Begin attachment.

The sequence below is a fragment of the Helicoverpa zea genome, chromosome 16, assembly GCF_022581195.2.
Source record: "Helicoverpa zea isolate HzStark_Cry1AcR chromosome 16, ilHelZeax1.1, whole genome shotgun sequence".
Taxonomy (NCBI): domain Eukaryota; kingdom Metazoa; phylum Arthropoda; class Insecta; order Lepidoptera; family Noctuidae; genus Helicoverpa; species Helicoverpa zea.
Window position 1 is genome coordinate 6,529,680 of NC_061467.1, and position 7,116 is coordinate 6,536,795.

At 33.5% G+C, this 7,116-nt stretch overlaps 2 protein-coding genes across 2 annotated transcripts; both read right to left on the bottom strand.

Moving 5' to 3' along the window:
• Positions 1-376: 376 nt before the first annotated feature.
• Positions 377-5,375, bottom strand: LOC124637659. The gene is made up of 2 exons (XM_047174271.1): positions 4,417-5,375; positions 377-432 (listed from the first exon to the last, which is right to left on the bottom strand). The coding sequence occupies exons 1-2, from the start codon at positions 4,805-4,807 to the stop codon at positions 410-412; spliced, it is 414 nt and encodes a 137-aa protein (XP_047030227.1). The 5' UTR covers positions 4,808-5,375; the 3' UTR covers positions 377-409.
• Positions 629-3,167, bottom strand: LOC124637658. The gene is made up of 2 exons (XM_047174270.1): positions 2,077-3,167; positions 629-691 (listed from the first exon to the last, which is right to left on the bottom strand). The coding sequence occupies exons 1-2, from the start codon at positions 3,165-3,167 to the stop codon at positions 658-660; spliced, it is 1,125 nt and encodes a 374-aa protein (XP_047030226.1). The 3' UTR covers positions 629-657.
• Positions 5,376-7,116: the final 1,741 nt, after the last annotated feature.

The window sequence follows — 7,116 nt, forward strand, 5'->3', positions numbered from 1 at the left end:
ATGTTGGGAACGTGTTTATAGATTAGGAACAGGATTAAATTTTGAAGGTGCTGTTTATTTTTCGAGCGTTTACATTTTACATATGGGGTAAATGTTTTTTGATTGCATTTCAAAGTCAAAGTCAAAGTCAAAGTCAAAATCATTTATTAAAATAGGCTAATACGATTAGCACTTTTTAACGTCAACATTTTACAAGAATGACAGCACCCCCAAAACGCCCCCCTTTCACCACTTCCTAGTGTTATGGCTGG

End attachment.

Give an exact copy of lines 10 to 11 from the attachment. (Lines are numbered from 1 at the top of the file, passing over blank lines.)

• Positions 5,376-7,116: the final 1,741 nt, after the last annotated feature.

The window sequence follows — 7,116 nt, forward strand, 5'->3', positions numbered from 1 at the left end: